Sunday, December 18, 2005

run, run home.


and all the chickens run as fast as they can for the shelter of the chicken tractor.

Somethings up. (I guess that’s an unintended pun).

I’m standing out in the field right next to the chicken pasture and I look. Maybe there’s a raccoon in the bushes.

Or a red fox?

But I don’t see anything.

This, the birds suddenly running for cover, has been going on for several weeks now. I’ll be out doing my chores. Hauling firewood, feeding the chickens and on days like today, getting on the tractor and scraping the remaining snow off the drive.

I’ll be outside, doing my chores when all of a sudden, as if someone said something, or possibly, if there was an alarm siren that I can’t hear, the chickens will let out in one voice a cry and then..


And, instantly, all of the chickens make a mad dash for the shelter of the chicken tractor. Chickens over by the feeder turn and scurry the 15 yards to the shelter. Ones standing around the swimming pool, drinking, stop and without hesitating turn and dart home.

Even the chickens in the far corners of the pasture, far away from the shelter quickly look around and without hesitating run as fast as they can. All the way home.

And its not just the chickens.

The Turkeys, all dozen of them, let out a long gobble and stop their constant bickering and fighting long enough to waddle back to the shelter.

Everything runs for shelter. Everything, that is, except for the geese.

Whatever it is, whatever has scared the other birds doesn’t seem concern the geese.. They don’t even let out a squawk but continue doing what they were doing before the silent alarm went up.

Now every time I’ve seen this phenomena, and this has been going on for several weeks now, I look around.
Obviously, there’s something out there that’s of concern and I doubt if its chicken little announcing the sky is falling.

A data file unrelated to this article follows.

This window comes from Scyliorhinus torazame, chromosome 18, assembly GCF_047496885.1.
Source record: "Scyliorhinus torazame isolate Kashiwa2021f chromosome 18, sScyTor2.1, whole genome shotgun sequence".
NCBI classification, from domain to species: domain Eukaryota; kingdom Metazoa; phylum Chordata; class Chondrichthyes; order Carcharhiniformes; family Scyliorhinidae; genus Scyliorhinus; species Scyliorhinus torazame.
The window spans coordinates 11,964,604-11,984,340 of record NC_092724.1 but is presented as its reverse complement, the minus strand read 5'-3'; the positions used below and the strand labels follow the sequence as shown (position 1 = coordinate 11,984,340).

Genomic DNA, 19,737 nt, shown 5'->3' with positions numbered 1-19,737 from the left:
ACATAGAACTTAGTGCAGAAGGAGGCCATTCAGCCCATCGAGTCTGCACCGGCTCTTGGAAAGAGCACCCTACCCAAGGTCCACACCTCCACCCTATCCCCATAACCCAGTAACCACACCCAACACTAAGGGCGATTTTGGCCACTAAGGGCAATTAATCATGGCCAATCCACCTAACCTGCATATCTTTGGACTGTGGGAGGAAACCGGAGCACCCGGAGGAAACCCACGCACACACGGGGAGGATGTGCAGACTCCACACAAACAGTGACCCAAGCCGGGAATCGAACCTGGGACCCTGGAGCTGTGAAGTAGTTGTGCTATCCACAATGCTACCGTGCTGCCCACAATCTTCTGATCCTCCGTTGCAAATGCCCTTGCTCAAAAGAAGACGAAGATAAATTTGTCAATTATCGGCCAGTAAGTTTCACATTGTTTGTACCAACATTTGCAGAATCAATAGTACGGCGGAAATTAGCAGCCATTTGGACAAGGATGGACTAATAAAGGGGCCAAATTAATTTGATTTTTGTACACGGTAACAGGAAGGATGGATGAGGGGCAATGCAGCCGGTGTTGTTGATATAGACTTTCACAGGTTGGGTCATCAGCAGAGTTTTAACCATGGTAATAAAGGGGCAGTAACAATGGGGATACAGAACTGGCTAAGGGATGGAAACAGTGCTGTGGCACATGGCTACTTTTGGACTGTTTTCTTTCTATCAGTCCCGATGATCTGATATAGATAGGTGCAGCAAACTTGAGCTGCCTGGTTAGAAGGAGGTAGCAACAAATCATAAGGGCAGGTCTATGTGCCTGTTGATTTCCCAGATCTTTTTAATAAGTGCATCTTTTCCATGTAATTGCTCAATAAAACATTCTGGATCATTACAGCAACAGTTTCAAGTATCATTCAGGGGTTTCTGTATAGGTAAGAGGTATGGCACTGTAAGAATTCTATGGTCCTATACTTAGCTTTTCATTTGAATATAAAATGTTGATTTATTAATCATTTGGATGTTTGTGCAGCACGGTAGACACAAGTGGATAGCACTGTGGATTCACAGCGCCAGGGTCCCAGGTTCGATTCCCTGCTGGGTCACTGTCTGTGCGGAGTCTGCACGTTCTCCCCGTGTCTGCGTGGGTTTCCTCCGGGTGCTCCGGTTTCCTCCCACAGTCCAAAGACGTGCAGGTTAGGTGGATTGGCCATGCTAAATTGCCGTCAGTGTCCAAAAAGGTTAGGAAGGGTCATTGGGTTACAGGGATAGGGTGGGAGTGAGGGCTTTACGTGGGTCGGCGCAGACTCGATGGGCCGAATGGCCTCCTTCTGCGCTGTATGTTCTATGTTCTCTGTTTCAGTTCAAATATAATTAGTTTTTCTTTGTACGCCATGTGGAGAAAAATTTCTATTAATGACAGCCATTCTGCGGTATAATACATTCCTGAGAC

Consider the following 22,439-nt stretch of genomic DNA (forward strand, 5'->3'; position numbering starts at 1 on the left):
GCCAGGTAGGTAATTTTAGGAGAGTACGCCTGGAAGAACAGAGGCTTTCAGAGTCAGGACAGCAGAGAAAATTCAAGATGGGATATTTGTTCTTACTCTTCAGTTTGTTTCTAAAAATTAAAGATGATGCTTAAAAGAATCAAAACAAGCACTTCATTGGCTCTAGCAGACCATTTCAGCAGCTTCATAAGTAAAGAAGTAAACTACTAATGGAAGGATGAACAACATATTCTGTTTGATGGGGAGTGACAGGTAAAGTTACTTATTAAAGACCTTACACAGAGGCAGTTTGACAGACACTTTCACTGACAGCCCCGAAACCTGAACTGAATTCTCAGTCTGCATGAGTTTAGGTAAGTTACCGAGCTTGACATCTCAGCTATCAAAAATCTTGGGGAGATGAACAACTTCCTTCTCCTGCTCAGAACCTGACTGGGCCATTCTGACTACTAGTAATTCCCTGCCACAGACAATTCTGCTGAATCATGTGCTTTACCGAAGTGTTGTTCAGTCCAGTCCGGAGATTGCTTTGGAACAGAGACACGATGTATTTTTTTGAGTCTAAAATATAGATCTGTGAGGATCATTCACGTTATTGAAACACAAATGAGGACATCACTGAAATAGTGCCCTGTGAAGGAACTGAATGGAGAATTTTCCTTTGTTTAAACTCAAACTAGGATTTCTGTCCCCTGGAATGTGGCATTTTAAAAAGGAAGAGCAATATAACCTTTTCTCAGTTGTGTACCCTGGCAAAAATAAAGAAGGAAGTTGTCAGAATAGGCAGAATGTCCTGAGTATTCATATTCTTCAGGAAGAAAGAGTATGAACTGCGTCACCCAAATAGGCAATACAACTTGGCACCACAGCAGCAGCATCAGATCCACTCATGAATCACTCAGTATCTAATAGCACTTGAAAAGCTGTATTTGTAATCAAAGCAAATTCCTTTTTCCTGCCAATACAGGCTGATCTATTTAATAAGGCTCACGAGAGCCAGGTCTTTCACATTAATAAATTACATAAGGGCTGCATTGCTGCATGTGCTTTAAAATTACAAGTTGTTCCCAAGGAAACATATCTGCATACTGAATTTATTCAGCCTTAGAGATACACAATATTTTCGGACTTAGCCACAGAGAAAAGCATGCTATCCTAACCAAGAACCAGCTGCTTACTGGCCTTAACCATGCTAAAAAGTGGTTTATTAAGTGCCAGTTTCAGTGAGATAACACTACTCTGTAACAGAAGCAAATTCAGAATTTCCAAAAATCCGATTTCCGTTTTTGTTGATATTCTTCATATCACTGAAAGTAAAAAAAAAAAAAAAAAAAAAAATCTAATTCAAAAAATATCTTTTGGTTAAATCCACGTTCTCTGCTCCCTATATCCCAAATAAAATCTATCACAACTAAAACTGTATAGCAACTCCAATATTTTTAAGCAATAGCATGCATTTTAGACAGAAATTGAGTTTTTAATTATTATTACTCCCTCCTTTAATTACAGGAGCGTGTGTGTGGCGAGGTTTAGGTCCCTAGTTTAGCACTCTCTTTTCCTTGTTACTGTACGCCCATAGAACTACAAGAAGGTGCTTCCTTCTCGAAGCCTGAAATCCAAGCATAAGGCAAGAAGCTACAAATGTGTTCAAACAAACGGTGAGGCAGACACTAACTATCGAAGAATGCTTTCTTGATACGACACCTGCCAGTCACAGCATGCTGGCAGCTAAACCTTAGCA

It’s more imminent.

And real.

Even chickens, can’t be fooled that many times. They obviously know there’s a danger out there.


No doubt a predator.

But what? I’ve looked. I don’t see anything inside the fence. And there hasn’t been any sign of a struggle. No pile of feathers where a fox dispatched chicken little.

Whatever it is swoops down and carries off its prey in one fell swoop.

A raptor! Or maybe an owl.

An eagle, or hawk, a falcon.

Whatever it is, it has to be large. To swoop down and nab a full grown chicken and then jump back into the air hauling its catch in its claws takes strength.

More strength and size than the red tail hawks I usually see on the side of the road waiting for a wayward rodent.

And then I saw it this morning.

I was looking out my office window when there it was. Out of the sky it dropped and landed at the very top of a pine tree at the edge of the chicken pasture.

It was huge.

And when I saw it, the birds must have seen it.

Instantly, all the chickens start running.

One moment they are spread out to the four corners of their pasture. The next, the field is empty. Nothing moves. All the chickens are hiding under the shelter. So have the guineas. Even the turkeys have climbed inside.

I reach up on my shelf and retrieve the binoculars. It’s still there. Right in the very top of the old scrawny pine. It must be two, maybe three feet tall.

It’s beak is slightly hooked but really sort of fat looking. In fact, the bird is sort of fat. At least heavy. And its coloring is brown and white. It looks like someone threw splotches of brown paint. Not a regular marking.

I quickly take down our bird identification guides. I have two. The person’s field guide and the Sibley.

I quickly shuffle through the pages.

Of course I don’t see it. I look through the binoculars again, and then back at the pictures in the book.

It sort of looks like the picture of juvinile Goshawk. But the book says they are rare.

I pick up the binoculars again, point them at the old pine tree and.

And, whatever it was, is gone. I quickly look down at the pasture. Is that it down there in the corner?

And then I see it, Its flying off back toward the forest, carrying in its claws one of my chickens.

I guess the chickens have a reason to run and hide. I guess, also, one of the chickens was less competent than the other chickens at hiding.

Oh well.


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